Pamela Anderson’s politics gained widespread exposure when she tweeted positively about the gilets jaunes (yellow vests) protests in France. But this wasn’t the limit of her insight on political matters, as a new interview with Jacobin magazine reveals.
Corbyn, May and Brexit
Jacobin carried out its interview with Anderson alongside philosopher Srećko Horvat. Together they tackle topics including climate change, European politics and the responsibilities of privilege. The interview also directly explores questions about Corbyn, May and Brexit.
The magazine asks Anderson about a recent tweet in which she voiced support for ‘Lexit‘, or a left-wing exit from the EU. Anderson says she believes the EU needs to be “fundamentally reformed” but without “nationalistic tendencies”. And she goes on to say May’s recent bungle getting out of a car was “the best metaphor” for the prime minister’s poor handling of Brexit. After joking that her experience handling talks with Hollywood would stand her in good stead in talks with the EU, she says:
… the solution is not a second referendum, but a general election. And I hope Jeremy Corbyn will be the next prime minister.
Calls for a general election from the left have been growing in recent weeks. Some believe this will be the best way out of our current Brexit chaos. Anderson echoes this view in a more detailed article posted on her website.
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In Brexit and I, she criticises “[the] Guardian, the metropolitan elites and the likes” for promoting a view of the EU as a “humanitarian charity” for “unquestionable good”. She also criticises vocal Leave figures for having “lied through their teeth” and scapegoated people from outside the UK. As a result, she believes that Corbyn could negotiate a better deal for the UK’s exit from the EU. An exit, she says, that would work “jointly towards the best solution for the people in the country”. And one that she believes could even see the UK lead in creating an alternative to the EU for Europe.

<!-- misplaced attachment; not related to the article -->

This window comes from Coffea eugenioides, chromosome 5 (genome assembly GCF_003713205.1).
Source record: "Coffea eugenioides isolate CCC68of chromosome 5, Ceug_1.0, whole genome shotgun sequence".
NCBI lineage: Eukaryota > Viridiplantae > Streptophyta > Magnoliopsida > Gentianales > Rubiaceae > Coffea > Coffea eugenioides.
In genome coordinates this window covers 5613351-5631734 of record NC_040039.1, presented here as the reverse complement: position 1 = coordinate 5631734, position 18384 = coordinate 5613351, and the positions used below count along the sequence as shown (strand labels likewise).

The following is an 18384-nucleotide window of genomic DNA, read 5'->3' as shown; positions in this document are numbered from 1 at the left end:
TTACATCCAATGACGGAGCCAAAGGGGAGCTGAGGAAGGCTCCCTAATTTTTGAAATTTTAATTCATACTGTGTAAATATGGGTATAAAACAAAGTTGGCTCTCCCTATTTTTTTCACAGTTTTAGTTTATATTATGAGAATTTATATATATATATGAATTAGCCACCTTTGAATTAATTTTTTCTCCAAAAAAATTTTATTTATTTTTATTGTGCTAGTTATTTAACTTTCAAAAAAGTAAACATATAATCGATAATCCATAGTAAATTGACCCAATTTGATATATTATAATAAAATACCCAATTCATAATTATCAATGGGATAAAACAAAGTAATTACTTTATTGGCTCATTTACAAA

Returning to her views on France’s protests, Anderson cuts through the idea that the gilets jaunes go against the environment. The protests were sparked after president Emmanuel Macron announced a fuel tax hike, saying it would encourage people to buy cars that are less polluting. But, as Anderson points out:
Getting a new car is probably not a big deal for President Macron and his ministers. But it is way too difficult for many people who are already financially stretched. Many poor people will not be able to get to work, especially if there is no reliable public transport in place. Many old people will not be able to get to the shops or to the doctor.
As a result, she says, the tax hike is “the poor paying” while “the rich keep destroying the planet”. In another article on her website, Revolt! Don’t React, Anderson expands on this. Recognising the deep structural problems around the world that have led to actions many middle-class elites don’t understand, she says:
I look around and in so many countries I see one common denominator. A revolt of the periphery. From the election of Trump as president, to Brexit, Catalonia, the Yellow Vests… and I wonder if it is because capitalism at the periphery is always more drastic, more cruel.
In the Jacobin interview, she repeats the question from the 3 December tweets about “what comes the day after” the gilets jaunes riots. And, connecting it to other important issues such as Brexit, Anderson asks:
can the progressives in France, and all over the world, use this energy so that instead of violence we see equal and egalitarian societies being built?
Platforming Pamela Anderson
Anderson’s high profile voice elevating a genuine left-wing – at times even revolutionary – point of view is refreshing and welcome. This is something she recognises in the Jacobin interview. Asked about the responsibility of having a public platform, Anderson says that coming to fame through Baywatch gave her:
the privilege and opportunity to raise my voice for the many issues I believe in. … I have the responsibility to speak about these issues. Everyone has.
Although it’d be easy to dismiss Anderson as a celebrity sticking her nose in, that’d be a shame. Her views show a clear understanding of not only global politics but the daily realities faced by many working and ‘under’ class people. WE all need to speak out against and fight capitalism. But as co-interviewee Horvat said, we’d be silly not to embrace Anderson’s platform and voice.
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